Introduction: Recording Bioelectric Signals: ECG and Heart Rate Monitor
NOTICE: This is not a medical device. This is for educational purposes only using simulated signals. If using this circuit for real ECG measurements, please ensure the circuit and the circuit-to-instrument connections are utilizing proper isolation techniques.
An electrocardiogram (ECG) is a test in which surface electrodes are placed on a subject in a specified manner to detect and measure the electrical activity of the subject’s heart . An ECG has many uses and can function to aid in diagnosis of heart conditions, stress tests, and observation while in surgery. An ECG can also detect changes in heart beats, arrhythmias, a heart attack, and many other experiences and diseases  also described in the problem statement above. The cardiac signal measured by an ECG produces three distinct waveforms that depict a live feed of the functioning heart.These are shown in the image above.
The objective of this project is to create a device that can obtain the ECG signal from an output generator or human and reproduce the signal while eliminating noise. The output of the system will also calculate the BPM.
Let's get started!
Step 1: Gather All Materials
In order to create this ECG, we will be creating a system that consists of two major parts, the circuit and the LabVIEW system. The purpose of the circuit is to make sure we are getting the signal that we want. There is a lot of ambient noise that can drown out our ECG signal, so we need to amplify our signal as well as filter out any noise. After the signal has been filtered and amplified through the circuit, we can send the refined signal to a LabVIEW program which will display the waveform as well as calculate the BPM. The following materials are necessary for this project:
-Resistor, capacitor, and operational amplifier (op-amps - UA741 were used) electrical components
-Solderless breadboard for building and testing
-DC power supply to provide power to op-amps
-Function generator to supply bioelectric signal
-Oscilloscope to view input signal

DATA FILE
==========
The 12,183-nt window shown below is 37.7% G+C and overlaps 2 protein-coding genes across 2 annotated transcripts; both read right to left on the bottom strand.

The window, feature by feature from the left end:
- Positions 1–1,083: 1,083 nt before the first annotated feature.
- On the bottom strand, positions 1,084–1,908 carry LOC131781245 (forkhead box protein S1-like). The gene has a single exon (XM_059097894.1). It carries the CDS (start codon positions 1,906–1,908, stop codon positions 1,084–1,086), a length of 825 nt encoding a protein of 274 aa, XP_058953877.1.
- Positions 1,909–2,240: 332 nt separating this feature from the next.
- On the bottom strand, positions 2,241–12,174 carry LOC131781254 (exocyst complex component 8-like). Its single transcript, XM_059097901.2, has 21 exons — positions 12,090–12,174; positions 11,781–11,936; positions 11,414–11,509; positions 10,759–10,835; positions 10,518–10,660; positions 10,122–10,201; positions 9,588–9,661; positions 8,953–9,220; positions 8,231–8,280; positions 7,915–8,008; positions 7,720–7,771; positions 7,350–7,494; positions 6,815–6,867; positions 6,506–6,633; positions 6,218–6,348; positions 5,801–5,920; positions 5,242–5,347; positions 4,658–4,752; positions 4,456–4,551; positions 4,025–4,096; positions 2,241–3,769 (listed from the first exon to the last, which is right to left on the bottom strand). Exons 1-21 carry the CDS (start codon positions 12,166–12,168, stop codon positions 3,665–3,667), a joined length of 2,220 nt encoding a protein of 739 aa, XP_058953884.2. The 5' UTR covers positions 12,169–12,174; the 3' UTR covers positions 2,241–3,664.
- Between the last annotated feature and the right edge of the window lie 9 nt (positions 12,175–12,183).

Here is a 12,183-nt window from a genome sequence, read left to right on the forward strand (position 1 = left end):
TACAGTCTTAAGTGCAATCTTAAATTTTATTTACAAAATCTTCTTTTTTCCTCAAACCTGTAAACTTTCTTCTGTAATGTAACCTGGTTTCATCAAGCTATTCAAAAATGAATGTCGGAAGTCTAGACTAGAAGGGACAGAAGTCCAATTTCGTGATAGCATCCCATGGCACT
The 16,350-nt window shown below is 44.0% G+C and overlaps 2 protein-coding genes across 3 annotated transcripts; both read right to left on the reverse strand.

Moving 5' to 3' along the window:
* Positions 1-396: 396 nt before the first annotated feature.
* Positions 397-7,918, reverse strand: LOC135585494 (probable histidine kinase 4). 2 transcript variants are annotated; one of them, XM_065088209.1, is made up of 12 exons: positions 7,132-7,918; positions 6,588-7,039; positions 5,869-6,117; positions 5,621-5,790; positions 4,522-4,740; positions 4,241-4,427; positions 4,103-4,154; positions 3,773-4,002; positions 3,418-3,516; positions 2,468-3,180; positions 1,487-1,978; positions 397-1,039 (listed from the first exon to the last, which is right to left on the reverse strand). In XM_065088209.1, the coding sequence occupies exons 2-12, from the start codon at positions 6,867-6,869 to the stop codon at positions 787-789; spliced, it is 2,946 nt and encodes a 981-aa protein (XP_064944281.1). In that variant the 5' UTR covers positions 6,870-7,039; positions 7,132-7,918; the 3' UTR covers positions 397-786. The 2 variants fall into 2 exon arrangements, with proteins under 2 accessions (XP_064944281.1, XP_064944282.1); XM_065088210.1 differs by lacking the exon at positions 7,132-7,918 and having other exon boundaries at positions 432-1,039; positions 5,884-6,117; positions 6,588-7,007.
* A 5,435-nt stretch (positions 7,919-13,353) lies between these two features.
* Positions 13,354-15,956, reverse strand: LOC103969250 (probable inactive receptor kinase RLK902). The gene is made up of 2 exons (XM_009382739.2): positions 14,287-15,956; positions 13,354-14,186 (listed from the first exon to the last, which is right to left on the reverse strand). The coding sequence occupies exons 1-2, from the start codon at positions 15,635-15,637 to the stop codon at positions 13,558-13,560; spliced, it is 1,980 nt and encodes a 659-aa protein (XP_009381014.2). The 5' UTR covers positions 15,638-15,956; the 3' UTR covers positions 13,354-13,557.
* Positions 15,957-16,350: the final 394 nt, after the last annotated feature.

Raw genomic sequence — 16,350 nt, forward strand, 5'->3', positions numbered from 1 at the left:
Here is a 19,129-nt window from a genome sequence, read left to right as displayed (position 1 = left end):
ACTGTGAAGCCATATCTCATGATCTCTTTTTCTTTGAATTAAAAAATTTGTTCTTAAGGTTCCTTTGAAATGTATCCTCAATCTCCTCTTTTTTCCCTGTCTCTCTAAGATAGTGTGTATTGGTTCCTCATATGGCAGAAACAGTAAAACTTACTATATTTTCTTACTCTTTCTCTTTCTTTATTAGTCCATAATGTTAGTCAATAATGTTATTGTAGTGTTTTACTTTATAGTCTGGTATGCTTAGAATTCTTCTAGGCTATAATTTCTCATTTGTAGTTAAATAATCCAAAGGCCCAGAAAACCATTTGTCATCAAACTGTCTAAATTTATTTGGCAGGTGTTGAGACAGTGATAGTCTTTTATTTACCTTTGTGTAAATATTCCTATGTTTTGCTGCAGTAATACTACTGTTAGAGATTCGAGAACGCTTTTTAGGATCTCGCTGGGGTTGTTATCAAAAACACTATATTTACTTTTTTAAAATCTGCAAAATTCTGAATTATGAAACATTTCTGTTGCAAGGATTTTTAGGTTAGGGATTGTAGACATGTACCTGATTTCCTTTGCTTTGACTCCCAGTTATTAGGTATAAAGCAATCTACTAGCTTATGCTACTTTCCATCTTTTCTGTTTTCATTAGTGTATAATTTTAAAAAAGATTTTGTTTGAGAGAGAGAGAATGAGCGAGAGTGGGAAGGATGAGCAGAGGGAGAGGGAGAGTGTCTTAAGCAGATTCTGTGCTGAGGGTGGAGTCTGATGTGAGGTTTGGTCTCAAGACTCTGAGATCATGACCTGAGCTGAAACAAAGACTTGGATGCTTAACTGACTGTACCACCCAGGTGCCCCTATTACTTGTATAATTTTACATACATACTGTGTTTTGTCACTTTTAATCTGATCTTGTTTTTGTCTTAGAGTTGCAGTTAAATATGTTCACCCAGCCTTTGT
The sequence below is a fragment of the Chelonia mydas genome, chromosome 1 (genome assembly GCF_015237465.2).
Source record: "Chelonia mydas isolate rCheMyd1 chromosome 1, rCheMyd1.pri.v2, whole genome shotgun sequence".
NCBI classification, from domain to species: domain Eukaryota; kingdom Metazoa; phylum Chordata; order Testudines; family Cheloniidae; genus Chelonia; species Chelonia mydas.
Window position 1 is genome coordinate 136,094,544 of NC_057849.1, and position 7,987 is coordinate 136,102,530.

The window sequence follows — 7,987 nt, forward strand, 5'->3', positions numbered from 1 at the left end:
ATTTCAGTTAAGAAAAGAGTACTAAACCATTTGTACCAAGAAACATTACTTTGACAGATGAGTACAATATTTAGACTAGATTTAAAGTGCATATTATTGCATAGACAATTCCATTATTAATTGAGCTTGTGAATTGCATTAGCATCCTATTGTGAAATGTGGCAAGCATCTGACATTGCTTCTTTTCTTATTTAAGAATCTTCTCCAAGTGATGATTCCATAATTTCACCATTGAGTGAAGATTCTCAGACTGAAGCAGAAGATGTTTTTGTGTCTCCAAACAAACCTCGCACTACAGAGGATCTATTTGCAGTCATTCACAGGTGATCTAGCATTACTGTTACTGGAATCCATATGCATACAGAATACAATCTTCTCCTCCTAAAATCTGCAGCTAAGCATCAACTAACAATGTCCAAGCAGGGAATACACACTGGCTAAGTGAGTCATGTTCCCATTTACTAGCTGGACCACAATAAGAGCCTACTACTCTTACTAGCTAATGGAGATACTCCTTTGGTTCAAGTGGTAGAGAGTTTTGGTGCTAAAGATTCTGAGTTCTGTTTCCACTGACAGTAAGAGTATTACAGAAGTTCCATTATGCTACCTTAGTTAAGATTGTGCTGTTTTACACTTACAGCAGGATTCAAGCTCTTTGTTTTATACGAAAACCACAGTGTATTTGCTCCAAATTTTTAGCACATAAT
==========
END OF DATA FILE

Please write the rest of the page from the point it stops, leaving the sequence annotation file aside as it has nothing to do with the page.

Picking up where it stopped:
-DAQ board to convert signal from analog to digital
-LabVIEW software for observation of output signal
-BNC and variable end lead cables
Step 2: Designing the Circuit
As we just discussed, it is necessary to both filter and amplify our signal. In order to do this, we can set up 3 different stages of our circuit. First, we need to amplify our signal. This can be done by utilizing an instrumentation amplifier. In this way, our input signal can be seen much better in the final product. We need to then have a notch filter in series with this instrumentation amplifier. The notch filter will be used to eliminate the noise from our power source. After that, we can have a low pass filter. Since ECG readings are usually of low frequency, we want to cut off all frequencies that are at a frequency that is out of our ECG reading bounds, so we use a low pass filter. These stages are explained in more detail in the following steps.
If you are having trouble with your circuit, it is best to simulate your circuit in an online program. This way, you can check to see if your calculations for resistor and capacitor values are correct.
Step 3: Designing the Instrumentation Amplifier
To observe the bioelectric signal more efficiently, the signal needs to be amplified. For this project, to gain to achieve overall is 1000 V/V. To reach the specified gain from the instrumentation amplifier, resistance values for the circuit were calculated by the following equations:
(Stage 1) K1 = 1 + ((2 * R2) / R1)
(Stage 2) K2 = -R4 / R3
Where each of the stages are multiplied to calculate the overall gain. Resistor values chosen in order to create a gain of 1000 V/V are R1 = 10 kOhms, R2 = 150 kOhms, R3 = 10 kOhms, and R4 = 330 kOhms. Use the DC power supply to give a voltage range of +/- 15 V (keeping the current limit low) to power the op-amps of the physical circuit. If you are wanting to check true values of the resistors, or wanting to achieve this gain before building, you can simulate the circuit using a program like PSpice or CircuitLab online, or use an oscilloscope with a given input signal voltage and check for the true gain after building a physical amplifier. Connect the function generator and oscilloscope to the amplifier to run the circuit.